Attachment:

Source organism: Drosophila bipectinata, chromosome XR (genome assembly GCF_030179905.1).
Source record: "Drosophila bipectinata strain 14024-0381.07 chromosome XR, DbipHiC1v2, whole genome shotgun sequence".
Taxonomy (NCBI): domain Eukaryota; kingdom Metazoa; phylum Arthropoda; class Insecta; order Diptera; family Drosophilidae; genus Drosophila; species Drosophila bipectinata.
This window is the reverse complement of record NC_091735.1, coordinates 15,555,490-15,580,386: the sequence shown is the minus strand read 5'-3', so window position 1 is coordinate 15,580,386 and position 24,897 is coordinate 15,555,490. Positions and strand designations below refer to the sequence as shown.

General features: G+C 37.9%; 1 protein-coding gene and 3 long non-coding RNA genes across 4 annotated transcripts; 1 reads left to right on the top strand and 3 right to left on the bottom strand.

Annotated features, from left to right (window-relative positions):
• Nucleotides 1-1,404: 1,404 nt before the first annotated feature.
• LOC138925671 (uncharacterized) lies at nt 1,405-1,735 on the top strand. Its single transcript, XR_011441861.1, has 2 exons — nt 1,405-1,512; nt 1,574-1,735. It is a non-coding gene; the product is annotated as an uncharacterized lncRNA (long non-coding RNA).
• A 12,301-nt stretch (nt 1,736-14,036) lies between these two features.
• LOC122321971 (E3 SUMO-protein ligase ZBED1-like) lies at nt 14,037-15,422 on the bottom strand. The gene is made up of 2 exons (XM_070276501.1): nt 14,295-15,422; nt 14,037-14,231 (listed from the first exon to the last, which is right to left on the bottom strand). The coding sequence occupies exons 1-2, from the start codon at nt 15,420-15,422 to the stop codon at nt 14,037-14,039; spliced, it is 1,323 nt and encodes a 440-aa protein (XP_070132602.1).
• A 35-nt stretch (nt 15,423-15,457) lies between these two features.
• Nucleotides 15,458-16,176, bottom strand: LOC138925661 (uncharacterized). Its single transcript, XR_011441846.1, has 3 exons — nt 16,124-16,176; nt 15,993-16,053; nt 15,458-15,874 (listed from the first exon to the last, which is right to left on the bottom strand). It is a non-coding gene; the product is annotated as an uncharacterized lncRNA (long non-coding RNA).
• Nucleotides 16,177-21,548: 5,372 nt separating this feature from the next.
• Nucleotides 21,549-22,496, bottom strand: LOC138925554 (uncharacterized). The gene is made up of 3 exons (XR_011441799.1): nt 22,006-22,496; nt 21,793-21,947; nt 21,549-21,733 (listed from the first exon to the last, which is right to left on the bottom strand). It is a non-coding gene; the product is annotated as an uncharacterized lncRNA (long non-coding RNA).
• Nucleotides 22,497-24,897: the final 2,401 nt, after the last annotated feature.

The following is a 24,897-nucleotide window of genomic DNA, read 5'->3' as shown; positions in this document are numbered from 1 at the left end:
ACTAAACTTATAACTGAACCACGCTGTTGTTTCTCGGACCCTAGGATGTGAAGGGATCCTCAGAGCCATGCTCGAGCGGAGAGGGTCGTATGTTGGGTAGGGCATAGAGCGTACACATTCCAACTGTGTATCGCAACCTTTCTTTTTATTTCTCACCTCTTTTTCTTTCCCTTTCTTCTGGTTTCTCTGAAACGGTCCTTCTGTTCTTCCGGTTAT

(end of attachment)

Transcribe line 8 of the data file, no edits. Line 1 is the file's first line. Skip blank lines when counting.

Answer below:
• LOC138925671 (uncharacterized) lies at nt 1,405-1,735 on the top strand. Its single transcript, XR_011441861.1, has 2 exons — nt 1,405-1,512; nt 1,574-1,735. It is a non-coding gene; the product is annotated as an uncharacterized lncRNA (long non-coding RNA).